Technical Architecture » History » Revision 59
The technical diagram above represents the basic architecture of Arvados. Arvados runs on a elastic computing environment. Arvados does not depend on any particular stack. It can run in cloud services and on computing clusters. The platform is currently deployed on Amazon Web Services (AWS), on Google Compute Platform (GCP) and on Microsoft Azure, as well as on bare metal. Stack-specific integration - for example for AWS or GCP or Azure - is kept to the bare minimum: specifically, the Node Manager component.
Keep - Content-Addressable Distributed Storage System - Arvados stores files in Keep. Keep is a distributed storage system that has been optimized for managing and processing large collections of files (terabytes to petabytes). Keep chunks files into 64MB data blocks and distributes them across physical drives or virtual volumes. Keep writes the data blocks to an underlying file system (e.g. Linux ext4). Keep is also a content addressable store (CAS). When a file is stored, a content address is created for each data block using a cryptographic digest of the contents of block. Then a manifest is created that identifies all of the blocks that make up the file. Each manifest has its own unique content address. This ensures every file can be accurately verified every time it is retrieved from the system. Keep also supports the creation of collections, which include multiple files, as a flexible way to define data sets without re-organizing data on disk.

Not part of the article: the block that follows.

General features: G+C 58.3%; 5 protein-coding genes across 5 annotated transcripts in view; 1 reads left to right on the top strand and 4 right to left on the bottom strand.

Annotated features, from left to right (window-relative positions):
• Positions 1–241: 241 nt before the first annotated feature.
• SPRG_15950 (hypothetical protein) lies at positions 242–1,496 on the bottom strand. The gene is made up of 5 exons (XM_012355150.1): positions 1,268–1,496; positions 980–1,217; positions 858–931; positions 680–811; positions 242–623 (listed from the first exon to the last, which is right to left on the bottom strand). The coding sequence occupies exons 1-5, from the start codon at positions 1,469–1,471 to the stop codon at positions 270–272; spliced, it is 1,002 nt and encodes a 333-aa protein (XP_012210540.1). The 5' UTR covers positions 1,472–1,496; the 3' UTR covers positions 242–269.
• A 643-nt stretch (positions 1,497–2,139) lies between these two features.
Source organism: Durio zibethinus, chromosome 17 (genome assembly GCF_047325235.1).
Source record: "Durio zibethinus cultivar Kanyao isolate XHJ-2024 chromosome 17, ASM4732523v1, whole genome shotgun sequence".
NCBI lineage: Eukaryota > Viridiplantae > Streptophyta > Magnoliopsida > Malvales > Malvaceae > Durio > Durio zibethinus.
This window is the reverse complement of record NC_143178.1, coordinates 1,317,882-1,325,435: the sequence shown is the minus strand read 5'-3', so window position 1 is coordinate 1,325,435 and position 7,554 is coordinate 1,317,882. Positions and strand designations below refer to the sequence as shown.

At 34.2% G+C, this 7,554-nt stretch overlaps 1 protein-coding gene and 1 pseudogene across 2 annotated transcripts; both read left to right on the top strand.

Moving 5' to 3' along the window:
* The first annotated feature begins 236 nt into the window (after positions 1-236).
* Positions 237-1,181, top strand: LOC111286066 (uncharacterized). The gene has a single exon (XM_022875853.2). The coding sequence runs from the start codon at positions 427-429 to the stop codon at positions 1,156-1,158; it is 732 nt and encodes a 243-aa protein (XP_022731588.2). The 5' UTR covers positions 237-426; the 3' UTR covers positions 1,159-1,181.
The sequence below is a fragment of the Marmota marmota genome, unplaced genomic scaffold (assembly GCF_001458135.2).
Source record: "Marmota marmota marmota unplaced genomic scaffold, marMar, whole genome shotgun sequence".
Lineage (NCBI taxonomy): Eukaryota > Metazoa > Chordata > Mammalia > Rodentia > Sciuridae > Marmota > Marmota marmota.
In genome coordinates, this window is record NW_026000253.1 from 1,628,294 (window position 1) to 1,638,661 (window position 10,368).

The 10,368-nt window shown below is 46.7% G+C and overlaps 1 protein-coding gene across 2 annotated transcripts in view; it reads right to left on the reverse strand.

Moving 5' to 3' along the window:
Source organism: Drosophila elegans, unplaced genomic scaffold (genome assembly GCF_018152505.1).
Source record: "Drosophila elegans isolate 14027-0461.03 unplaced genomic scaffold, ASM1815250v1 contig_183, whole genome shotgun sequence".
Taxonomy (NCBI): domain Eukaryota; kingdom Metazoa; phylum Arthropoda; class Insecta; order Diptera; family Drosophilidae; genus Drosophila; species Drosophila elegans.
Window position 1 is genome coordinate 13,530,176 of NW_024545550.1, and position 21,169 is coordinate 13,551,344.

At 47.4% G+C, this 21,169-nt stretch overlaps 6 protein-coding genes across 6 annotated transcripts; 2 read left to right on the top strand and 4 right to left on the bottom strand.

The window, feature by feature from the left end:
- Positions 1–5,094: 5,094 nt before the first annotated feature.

Container Management Engine ("Crunch") & Pipeline Management - Crunch manages distributed processing tasks across cores. Tasks are executed inside Docker containers. Crunch is designed to maintain data provenance and pipeline reproducibility. The system supports a flexible mechanism for defining and invoking pipelines that use common components such as GATK or custom components. It automatically tracks the data inputs and outputs through Keep, the code used for each job through the git repository, the execution environment through the Docker container that runs the job, and the job parameters through the metadata database.
REST API Server - This component provides OAuth2-authenticated REST APIs to Arvados subsystems (metadata database, jobs, etc.) with the notable exception of Keep (which requires direct access to avoid network performance bottlenecks) and VMs and git (which use the SSH protocol and public key authentication).
Workbench - Workbench is a set of visual tools for using the underlying Arvados services from a web browser. This is especially helpful for querying and browsing data, visualizing provenance, and monitoring jobs and pipelines. Workbench has a modular architecture designed for seamless integration with other Arvados applications.
Command Line Interface - The CLI tools provide convenient access to the Arvados API and services in the Arvados platform from the command line.
SDKs - Arvados provides native language SDKs for Python, Perl, Ruby, R, and Java to make it easier to work with the REST APIs in common development environments. The SDKs also support the development of clients for Keep, Crunch and Lightning. (Some SDKs have not yet been implemented.)
Data Manager - Data Manager helps to orchestrate interactions with data storage. This includes managing rules about permissions, replication, archiving, etc.
Node Manager - Node manager manages compute resources in a cloud environment. It starts and stops compute nodes on demand. For a bare metal installation, the number of compute nodes tends to be static, which means Node Manager is not required. Node Manager currently supports AWS and GCP.
Keep Proxy - Keep Proxy provides remote (non-LAN) authenticated access to Keep (read and write). It allows remote Keep clients to upload one copy of a block, and takes care of storing the desired number of replicated copies in Keep. It is API compatible with Keep.